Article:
Sometime in the first year of Al Golden’s tenure at Temple University, I stopped at the SAC to purchase some Temple gear and, much to my surprise, I saw the coach jog by me in the general direction of leaving the green zone, near 12th and Montgomery.
It occurred to me then that if there was ever a time for a coach to “burn out” that was it. Golden had to deal with a 20-game losing streak, a nationally low APR, and had to weed out so many of Bobby Wallace’s mistakes that it was a wonder he would field a team.
He didn’t, and somehow found as much strength to rebuild Temple that he showed courage in jogging toward 12th Street and who knows how far East. The 20-game losing streak would end the next week, and a bowl game came not all that much longer after that.
Now, we have learned from this story that Golden was “burned out” from the combination of coaching at Temple and dealing with unrealistic expectations at Miami. If Golden went 33-25 at Temple, like he did at Miami, there would be a statue of him in front of the E-0. Instead, for being a winning coach, he got fired. Now he is the tight ends’ coach with the Detroit Lions.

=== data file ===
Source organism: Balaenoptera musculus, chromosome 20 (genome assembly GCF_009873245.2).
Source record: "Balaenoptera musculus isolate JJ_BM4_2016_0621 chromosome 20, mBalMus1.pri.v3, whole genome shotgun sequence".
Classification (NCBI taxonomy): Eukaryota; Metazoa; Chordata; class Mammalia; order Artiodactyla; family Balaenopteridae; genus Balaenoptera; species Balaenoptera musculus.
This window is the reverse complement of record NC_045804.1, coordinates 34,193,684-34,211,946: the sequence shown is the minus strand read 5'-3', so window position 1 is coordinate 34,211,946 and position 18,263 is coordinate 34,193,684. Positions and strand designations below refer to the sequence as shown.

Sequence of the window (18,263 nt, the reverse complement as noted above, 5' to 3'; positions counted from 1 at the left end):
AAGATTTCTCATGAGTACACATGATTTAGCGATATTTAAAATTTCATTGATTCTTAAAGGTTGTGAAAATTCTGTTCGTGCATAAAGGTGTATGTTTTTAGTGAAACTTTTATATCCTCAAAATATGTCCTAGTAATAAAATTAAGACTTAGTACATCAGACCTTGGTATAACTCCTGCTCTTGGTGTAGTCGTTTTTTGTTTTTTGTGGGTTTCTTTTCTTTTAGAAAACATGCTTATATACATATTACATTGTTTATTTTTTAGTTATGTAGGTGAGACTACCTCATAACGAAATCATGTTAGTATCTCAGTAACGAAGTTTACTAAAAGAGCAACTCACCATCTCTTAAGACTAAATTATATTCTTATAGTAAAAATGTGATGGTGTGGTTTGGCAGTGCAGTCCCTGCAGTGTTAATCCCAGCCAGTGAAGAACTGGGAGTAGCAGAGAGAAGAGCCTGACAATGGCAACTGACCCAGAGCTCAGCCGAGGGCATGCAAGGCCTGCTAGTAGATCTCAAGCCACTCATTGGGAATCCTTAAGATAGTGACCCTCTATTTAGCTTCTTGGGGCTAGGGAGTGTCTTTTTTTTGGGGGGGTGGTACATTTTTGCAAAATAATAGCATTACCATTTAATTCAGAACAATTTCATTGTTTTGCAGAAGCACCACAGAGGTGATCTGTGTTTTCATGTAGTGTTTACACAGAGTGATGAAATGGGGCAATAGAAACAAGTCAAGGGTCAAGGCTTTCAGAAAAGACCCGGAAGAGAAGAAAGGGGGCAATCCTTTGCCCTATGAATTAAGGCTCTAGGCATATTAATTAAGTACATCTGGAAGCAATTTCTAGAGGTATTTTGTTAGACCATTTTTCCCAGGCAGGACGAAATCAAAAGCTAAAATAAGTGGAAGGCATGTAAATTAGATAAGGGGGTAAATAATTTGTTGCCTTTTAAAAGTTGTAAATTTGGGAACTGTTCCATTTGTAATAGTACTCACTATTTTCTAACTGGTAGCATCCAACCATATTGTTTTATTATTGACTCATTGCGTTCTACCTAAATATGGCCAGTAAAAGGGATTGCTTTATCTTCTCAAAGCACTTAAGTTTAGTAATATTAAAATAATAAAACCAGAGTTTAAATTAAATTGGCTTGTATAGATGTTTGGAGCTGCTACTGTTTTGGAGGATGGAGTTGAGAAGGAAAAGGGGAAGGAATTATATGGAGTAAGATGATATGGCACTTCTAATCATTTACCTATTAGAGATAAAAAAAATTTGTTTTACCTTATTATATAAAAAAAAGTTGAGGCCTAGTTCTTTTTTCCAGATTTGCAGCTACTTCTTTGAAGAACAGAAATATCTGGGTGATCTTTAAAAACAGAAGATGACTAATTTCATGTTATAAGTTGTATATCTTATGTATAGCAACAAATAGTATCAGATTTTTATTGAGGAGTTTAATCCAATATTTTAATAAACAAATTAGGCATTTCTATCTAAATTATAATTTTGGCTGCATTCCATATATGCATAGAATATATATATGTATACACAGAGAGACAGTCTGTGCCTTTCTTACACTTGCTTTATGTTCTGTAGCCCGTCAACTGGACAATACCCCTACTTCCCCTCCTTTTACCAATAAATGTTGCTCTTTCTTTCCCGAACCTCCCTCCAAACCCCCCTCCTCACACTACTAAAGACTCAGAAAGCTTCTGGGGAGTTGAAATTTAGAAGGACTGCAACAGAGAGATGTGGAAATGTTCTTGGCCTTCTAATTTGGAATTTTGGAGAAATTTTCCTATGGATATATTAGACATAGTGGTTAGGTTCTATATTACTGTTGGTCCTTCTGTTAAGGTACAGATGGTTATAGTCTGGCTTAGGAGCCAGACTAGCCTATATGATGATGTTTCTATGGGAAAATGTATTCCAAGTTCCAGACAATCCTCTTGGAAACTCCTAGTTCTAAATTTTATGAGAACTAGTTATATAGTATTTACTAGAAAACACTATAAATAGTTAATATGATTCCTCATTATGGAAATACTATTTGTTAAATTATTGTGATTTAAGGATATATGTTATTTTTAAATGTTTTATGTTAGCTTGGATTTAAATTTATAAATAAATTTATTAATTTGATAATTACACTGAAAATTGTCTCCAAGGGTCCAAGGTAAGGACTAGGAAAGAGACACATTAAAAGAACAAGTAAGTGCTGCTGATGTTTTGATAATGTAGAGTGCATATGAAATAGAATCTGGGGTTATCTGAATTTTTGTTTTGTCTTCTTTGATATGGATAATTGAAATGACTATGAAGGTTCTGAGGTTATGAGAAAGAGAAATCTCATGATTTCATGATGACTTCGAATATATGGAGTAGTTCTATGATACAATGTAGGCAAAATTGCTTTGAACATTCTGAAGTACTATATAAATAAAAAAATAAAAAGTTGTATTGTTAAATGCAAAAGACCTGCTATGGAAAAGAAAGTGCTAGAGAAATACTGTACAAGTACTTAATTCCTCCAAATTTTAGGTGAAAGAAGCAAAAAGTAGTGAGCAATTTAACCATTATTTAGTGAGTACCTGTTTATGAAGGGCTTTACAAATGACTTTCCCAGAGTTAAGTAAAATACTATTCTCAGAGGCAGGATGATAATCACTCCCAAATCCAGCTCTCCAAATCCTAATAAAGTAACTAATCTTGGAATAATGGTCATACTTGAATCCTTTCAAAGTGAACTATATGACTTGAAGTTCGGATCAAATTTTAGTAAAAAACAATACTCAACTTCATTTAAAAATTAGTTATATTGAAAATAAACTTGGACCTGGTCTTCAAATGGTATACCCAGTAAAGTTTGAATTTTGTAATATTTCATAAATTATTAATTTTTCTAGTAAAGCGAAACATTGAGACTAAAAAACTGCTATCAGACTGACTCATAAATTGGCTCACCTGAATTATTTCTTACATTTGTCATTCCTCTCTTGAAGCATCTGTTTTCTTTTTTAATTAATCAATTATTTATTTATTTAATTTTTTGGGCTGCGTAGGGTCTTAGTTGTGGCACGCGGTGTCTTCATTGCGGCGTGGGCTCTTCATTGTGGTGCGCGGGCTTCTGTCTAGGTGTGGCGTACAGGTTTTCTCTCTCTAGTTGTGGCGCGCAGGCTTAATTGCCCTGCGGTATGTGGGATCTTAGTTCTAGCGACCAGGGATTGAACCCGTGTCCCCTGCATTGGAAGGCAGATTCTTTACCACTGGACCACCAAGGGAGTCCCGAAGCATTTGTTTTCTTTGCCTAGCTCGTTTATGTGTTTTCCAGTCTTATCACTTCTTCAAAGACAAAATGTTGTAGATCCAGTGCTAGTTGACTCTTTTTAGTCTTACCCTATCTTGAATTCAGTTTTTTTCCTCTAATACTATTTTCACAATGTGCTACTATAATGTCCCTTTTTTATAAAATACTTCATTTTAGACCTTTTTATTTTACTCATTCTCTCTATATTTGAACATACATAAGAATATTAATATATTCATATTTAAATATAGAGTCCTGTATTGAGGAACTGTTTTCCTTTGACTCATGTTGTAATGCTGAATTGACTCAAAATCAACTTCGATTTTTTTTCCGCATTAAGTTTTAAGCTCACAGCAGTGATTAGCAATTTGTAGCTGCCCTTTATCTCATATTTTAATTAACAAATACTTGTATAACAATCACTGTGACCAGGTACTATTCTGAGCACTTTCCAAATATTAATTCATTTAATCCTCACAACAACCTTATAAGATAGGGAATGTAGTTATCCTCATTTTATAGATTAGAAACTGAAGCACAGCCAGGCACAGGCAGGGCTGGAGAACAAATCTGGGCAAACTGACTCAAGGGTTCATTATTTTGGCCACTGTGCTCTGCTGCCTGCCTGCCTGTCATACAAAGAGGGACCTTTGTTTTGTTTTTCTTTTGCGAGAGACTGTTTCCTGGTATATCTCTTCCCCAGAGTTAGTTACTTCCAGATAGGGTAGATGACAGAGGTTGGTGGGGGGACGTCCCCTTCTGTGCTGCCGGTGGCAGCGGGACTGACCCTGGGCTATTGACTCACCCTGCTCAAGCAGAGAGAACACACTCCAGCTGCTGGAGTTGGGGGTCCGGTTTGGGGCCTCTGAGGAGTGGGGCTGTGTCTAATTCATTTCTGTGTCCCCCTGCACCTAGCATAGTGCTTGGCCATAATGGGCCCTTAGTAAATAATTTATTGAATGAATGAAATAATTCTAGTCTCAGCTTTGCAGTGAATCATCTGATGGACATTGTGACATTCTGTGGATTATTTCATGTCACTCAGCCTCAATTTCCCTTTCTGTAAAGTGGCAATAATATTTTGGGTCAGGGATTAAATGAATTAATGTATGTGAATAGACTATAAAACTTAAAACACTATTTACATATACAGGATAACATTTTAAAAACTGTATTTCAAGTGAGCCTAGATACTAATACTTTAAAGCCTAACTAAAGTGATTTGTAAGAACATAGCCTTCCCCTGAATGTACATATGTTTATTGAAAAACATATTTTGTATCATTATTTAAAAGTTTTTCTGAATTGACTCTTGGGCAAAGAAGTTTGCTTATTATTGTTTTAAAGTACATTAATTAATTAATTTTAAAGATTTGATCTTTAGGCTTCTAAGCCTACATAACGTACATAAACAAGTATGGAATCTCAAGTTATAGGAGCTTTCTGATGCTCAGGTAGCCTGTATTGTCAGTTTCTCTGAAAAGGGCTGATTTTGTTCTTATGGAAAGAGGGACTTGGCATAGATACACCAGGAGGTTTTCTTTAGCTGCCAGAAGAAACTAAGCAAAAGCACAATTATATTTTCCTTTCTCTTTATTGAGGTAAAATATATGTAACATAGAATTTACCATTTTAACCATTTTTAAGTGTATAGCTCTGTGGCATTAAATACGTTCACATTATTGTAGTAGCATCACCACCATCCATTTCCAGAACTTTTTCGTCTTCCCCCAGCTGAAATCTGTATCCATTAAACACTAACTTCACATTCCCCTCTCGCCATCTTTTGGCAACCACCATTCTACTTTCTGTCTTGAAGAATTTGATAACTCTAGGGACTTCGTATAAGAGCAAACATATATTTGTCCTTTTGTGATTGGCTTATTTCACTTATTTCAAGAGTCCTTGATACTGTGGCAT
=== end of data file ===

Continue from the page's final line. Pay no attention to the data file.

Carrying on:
Golden went North to go South, which means that he will end up at a better place as a head coach and should be able to recharge his batteries. It’s ironic that both Golden and Steve Addazio saw fit to leave Temple and ran into tougher times elsewhere. Temple caught a huge break when Daz left on his own, because Temple does not fire coaches. Sometimes, the grass isn’t always greener on the other side of the fence. Acres of Diamonds means something here.
No one knows when or if Matt Rhule will get burned out at Temple, but he does have the advantage of not having to deal with those same APR troubles as Golden did. He seems to like Philadelphia, and has enough perspective to know that coaching his kid’s baseball team will somehow keep those batteries on constant recharge for Temple.
Knowing what happened to the two coaches who left before him might keep him grounded for awhile. At least it has got to be part of any thought process, as Golden used to say, going forward.